Paediatric Fracture Neck of Femur

The paediatric neck of femur fractures is rare and accounts for less than 1% of all paediatric fractures.

These fractures can be classified by the Delbet classification:

Delbet Type I – 5%, fracture goes through the physis (transphyseal)


Delbet Type II – 50%, most common and fracture goes through the middle of the femoral neck (transcervical)


Delbet Type III – 25-30%, fracture goes through the base of the femoral neck (cervicotrochanteric)


Delbet Type IV – 15%, fracture goes between the greater and lesser trochanters (intertrochanteric)



Fracture neck of femur generally occurs from high energy injury mechanisms (such as a fall from a height or motor vehicle collision).  Pathologic fractures can occur from lower energy injuries.

The patient will have a painful leg or hip and will not want to weight bear.  The leg may be shortened and externally rotated. Patients involved in high energy trauma. Assessment should be made to identify the presence of any other injuries.



All fractures should be assessed using the Advanced Trauma Life Support (ATLS) principles to ensure associated and potentially significant injuries are identified.

Anteroposterior (AP) pelvis and AP/lateral views of the affected femur should be obtained.

Analgesia should be given.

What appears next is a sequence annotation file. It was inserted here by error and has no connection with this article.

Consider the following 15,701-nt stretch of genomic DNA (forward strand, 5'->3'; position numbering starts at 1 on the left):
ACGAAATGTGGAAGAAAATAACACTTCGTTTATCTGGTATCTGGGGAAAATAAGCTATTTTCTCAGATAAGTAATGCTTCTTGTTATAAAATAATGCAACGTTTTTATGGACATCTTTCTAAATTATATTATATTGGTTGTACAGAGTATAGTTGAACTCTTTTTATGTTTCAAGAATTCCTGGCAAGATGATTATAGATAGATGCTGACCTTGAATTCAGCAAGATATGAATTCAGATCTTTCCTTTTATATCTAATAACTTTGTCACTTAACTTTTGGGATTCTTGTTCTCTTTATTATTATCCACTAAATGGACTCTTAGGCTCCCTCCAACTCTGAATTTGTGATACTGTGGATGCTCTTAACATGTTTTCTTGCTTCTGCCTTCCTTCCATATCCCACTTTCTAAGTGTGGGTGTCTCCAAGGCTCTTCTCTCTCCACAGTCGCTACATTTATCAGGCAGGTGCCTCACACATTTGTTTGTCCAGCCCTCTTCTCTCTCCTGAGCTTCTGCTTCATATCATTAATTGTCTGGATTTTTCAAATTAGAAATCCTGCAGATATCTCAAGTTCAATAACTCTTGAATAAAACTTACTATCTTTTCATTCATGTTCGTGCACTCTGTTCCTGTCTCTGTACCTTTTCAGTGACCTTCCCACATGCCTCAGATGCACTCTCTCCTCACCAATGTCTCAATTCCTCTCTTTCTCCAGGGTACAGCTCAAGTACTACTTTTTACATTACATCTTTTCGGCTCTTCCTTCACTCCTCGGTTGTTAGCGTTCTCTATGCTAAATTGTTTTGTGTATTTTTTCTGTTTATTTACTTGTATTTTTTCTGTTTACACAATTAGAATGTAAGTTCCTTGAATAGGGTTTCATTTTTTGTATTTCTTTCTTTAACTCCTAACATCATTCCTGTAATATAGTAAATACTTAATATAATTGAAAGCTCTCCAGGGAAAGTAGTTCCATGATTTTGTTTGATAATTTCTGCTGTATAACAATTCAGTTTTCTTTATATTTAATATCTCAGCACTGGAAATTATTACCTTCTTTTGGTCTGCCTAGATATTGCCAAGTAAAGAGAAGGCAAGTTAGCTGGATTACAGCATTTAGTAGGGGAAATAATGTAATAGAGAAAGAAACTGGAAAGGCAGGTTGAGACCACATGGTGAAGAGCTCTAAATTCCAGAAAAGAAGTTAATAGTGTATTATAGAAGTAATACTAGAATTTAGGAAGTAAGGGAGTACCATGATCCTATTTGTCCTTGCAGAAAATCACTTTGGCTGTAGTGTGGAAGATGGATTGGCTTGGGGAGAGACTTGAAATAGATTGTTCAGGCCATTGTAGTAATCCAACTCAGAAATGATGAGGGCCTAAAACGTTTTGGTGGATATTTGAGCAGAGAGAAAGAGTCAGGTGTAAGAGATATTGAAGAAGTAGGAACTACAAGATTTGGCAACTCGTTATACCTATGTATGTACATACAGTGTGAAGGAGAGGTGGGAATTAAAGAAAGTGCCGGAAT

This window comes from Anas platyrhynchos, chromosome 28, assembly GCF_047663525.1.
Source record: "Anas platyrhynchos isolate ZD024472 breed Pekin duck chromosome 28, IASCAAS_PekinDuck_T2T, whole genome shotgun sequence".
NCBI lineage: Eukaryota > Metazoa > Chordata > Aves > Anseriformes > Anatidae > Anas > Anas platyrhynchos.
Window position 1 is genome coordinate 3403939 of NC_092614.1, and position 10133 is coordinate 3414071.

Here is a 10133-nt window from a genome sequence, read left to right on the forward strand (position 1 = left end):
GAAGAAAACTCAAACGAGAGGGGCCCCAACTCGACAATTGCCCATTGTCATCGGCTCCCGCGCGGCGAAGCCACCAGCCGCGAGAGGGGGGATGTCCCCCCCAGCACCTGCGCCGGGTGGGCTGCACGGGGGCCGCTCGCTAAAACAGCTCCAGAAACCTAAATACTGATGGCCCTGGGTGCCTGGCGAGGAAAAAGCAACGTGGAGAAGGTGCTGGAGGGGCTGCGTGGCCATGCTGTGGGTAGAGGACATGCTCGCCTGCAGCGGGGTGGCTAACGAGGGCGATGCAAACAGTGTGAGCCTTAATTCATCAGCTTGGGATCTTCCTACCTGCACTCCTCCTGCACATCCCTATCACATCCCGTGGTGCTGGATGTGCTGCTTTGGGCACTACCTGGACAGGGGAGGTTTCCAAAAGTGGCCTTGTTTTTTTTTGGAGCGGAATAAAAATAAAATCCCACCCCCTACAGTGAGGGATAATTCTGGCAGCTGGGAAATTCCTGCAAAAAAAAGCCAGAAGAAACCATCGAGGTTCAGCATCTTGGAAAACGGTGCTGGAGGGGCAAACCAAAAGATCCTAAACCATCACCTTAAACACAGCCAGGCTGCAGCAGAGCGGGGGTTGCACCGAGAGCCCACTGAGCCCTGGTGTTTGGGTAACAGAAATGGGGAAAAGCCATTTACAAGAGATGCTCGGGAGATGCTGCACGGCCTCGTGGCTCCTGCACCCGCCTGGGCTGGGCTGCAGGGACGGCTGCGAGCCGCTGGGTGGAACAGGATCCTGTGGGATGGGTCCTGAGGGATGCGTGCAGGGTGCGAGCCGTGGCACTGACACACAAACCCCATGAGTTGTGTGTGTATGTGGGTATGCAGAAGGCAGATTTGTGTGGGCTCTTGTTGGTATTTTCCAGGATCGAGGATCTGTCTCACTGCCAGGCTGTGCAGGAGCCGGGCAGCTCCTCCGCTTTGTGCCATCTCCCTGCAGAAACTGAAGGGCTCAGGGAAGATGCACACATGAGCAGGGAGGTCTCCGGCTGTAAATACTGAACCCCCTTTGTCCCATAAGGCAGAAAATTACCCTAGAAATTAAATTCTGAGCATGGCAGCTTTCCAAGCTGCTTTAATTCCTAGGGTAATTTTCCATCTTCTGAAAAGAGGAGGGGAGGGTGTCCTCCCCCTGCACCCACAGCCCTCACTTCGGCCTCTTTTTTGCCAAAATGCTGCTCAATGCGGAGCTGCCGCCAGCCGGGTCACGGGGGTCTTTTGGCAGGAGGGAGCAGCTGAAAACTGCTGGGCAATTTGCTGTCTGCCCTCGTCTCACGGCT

The reduction is required for all displaced fractures.  This is performed in the operating theatre.



All fractures need stabilization.  The method is dependent upon the patient’s age and fracture pattern.

Parents are explained about the need for operative intervention and the potential complications associated with the fracture neck of femur.



Emphasized to follow up regularly and promptly follow the instruction of the treating doctor.

Avascular necrosis (AVN, also called osteonecrosis) of the femoral head – this is the most common complication following a NOF fracture.  The risk of disruption of the blood supply to the femoral head is dependent on fracture type and age. The risk for a displaced Delbet type I fracture is up to 100%, for type II fracture is up to 61%, for type III fracture is up to 27% and for type IV fracture is 14%.



Coxa vara (neck-shaft angle <120 degrees) – this is the second most common complication and has been reported to occur in up to 30% of cases. This can occur from progressive deformity in initially undisplaced fractures or from loss of reduction in displaced fractures.  More severe coxa vara can cause abductor dysfunction and result in a Trendelenburg gait pattern.



Growth arrest – the physis of the femoral head contributes to approximately 15% of overall limb length (3-4 mm of growth per year).  Reports of early physeal closure following NOF fractures vary in the incidence of 5-65%.  It is associated with AVN and transphyseal fixation. Premature physeal closure can result in coxa vara and limb length discrepancy.



Chondrolysis – this is uncommon but can be associated with osteonecrosis of the femoral head due to disruption of the blood supply to the cartilage of the femoral head.



Infection – this is uncommon after surgical fixation of femoral neck fractures.  It is reported to occur in less than 1% of cases.